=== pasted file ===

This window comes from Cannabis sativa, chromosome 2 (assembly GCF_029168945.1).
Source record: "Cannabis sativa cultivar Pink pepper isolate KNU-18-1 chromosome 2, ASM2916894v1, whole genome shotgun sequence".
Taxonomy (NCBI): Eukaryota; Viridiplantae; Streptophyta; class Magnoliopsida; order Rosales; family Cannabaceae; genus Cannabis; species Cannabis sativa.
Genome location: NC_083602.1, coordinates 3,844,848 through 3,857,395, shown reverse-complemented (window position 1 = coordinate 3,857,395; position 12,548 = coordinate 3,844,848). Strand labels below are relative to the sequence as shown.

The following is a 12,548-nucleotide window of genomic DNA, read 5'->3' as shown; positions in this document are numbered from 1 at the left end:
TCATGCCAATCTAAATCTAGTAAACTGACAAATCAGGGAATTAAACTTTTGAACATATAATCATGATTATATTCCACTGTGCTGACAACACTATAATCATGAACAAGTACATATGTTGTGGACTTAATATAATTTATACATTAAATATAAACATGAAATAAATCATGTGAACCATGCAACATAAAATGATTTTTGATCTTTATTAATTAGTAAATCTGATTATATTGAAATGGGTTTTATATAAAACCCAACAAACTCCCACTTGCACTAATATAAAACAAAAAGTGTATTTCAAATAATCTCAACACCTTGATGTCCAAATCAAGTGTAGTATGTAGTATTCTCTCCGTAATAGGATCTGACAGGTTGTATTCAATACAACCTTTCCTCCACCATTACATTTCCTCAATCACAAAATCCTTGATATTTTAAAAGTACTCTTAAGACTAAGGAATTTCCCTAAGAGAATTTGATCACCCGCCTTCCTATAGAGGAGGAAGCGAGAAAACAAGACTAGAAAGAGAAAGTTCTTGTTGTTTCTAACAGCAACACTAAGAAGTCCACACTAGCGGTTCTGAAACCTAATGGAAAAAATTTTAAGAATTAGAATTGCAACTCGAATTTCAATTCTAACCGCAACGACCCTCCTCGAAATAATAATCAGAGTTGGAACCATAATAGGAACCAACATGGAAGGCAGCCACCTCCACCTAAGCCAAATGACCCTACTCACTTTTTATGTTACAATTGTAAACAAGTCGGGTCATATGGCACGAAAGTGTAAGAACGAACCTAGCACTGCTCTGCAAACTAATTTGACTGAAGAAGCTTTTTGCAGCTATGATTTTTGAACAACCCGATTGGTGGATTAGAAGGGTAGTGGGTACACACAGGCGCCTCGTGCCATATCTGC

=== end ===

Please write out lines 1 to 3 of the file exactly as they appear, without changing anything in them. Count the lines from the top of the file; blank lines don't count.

This window comes from Cannabis sativa, chromosome 2 (assembly GCF_029168945.1).
Source record: "Cannabis sativa cultivar Pink pepper isolate KNU-18-1 chromosome 2, ASM2916894v1, whole genome shotgun sequence".
Taxonomy (NCBI): Eukaryota; Viridiplantae; Streptophyta; class Magnoliopsida; order Rosales; family Cannabaceae; genus Cannabis; species Cannabis sativa.